Trine is who you want to be when you grow up. You get the sense that before she got her abilities she was still the coolest chick around. She doesn’t need a cape and like the old school Blaxploitation movies like Shaft she should have her own theme song. Better still, Paul Tobin’s heroine has friends who are just as unflappable as she is.
Issue 4 of “Mystery Girl” opens with a bang of sorts. When last the reader has seen Trine she was left to die in Siberia among the Wooly Mammoths. The problem with that is her enemies should have killed her. Freezing to death is a way of getting rid of any evidence and leaves no trace. It’s efficient, yet the bad guys took the Skeletor way out and will no doubt regret it later. What’s great about this comic is that the title holds so many layers. Yes, Trine is a mystery in how she got her abilities. But the real mystery is how she’s able to use them. It isn’t enough to have talent, you have to have the imagination to help it keep you and those you care for alive. That’s how Tobin pulls you in. The narrative is as calm and proficient as Trine. Even her mistakes are on purpose.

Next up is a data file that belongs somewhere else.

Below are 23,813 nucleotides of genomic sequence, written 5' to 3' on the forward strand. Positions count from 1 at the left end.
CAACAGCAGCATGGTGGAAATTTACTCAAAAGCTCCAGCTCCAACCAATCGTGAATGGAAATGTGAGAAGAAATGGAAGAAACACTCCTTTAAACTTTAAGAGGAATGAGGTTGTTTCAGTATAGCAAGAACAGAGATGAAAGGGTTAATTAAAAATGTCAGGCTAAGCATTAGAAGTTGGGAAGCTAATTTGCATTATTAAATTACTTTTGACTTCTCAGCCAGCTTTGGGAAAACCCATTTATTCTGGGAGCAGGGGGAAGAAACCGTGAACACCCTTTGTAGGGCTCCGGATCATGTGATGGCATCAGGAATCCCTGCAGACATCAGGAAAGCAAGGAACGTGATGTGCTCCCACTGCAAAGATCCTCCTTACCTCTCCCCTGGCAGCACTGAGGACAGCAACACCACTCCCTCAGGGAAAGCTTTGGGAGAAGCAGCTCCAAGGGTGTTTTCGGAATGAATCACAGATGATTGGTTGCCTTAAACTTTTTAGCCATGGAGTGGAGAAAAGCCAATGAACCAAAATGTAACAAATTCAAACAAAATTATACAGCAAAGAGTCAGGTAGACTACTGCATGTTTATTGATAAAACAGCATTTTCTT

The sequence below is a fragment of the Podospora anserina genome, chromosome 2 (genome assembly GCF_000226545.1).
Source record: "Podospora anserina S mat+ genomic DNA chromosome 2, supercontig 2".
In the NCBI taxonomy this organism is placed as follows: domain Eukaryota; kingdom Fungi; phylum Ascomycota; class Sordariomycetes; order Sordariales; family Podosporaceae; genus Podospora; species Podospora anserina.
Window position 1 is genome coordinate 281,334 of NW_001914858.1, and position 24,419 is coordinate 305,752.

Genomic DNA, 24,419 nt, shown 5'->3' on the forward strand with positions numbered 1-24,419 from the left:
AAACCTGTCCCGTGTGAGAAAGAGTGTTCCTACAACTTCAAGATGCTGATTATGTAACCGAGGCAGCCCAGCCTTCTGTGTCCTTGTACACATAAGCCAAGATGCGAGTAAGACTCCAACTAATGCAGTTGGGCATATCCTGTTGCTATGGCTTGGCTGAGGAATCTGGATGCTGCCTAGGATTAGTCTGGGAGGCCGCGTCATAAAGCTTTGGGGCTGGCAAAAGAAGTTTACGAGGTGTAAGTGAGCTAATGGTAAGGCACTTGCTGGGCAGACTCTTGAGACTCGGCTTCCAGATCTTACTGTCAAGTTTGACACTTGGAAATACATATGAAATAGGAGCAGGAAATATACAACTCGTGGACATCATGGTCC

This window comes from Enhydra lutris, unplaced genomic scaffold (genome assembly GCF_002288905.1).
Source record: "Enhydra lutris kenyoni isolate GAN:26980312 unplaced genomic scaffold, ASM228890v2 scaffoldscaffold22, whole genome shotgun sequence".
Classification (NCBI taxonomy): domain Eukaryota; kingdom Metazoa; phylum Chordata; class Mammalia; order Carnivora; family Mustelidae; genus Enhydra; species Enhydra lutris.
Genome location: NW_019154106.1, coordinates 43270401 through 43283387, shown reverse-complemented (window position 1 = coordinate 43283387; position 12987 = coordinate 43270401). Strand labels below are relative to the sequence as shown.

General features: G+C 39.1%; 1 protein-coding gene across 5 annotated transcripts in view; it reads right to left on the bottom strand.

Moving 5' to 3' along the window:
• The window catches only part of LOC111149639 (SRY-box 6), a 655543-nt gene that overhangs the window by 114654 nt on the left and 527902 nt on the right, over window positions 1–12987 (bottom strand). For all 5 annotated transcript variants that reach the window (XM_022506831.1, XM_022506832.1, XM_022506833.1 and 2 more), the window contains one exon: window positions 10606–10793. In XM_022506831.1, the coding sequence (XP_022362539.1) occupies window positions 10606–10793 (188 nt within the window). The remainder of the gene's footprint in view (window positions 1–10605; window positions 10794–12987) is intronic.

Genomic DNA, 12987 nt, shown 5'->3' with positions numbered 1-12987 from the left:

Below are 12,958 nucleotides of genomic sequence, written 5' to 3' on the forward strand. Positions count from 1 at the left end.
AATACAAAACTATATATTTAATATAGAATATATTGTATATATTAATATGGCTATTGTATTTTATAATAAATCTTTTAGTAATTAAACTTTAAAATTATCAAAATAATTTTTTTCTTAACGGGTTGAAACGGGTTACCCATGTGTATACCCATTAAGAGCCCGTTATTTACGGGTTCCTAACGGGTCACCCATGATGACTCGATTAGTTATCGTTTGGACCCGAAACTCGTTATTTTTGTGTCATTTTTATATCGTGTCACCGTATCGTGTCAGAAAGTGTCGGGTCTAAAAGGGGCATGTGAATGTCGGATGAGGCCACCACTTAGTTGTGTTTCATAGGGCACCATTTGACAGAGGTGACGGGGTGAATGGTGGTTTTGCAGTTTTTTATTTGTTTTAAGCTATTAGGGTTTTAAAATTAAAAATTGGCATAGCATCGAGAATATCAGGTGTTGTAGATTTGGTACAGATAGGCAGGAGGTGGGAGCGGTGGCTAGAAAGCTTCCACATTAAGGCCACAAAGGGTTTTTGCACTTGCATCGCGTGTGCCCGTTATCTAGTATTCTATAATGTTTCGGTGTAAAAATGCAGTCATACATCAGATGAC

Reading this particular episode in the lives of these characters makes them come alive and nearly leap off the page. As capable as these people are the artwork emphasizes that from Trine’s boyfriend’s movements to Trine’s bird. Alberto J. Alburquerque doesn’t waste a stroke. What’s more old people look old, but not decrepit. These well drawn figures will remind you of people you see on the street. The only unreal thing about them is that no one is face-planted in their cellphones. Which makes the blend of art and action realistic yet simultaneously fantastic. You’ll laugh, hold your breath, and have a can I get an amen experience, in other words it’s deeply satisfying.
Although this particular storyline may have ended, these characters cannot go away. Trine and the relationship with her boyfriend needs to be explored. Her friends, those colorful cast of characters seem to have rich back stories of their own to examine, not to mention the person Trine bumps into can’t be left to languish in the reader’s imagination. There has to be another issue. Or else what’s the point? You can’t retire a superfly sister and then just end it. This series needs to stick around.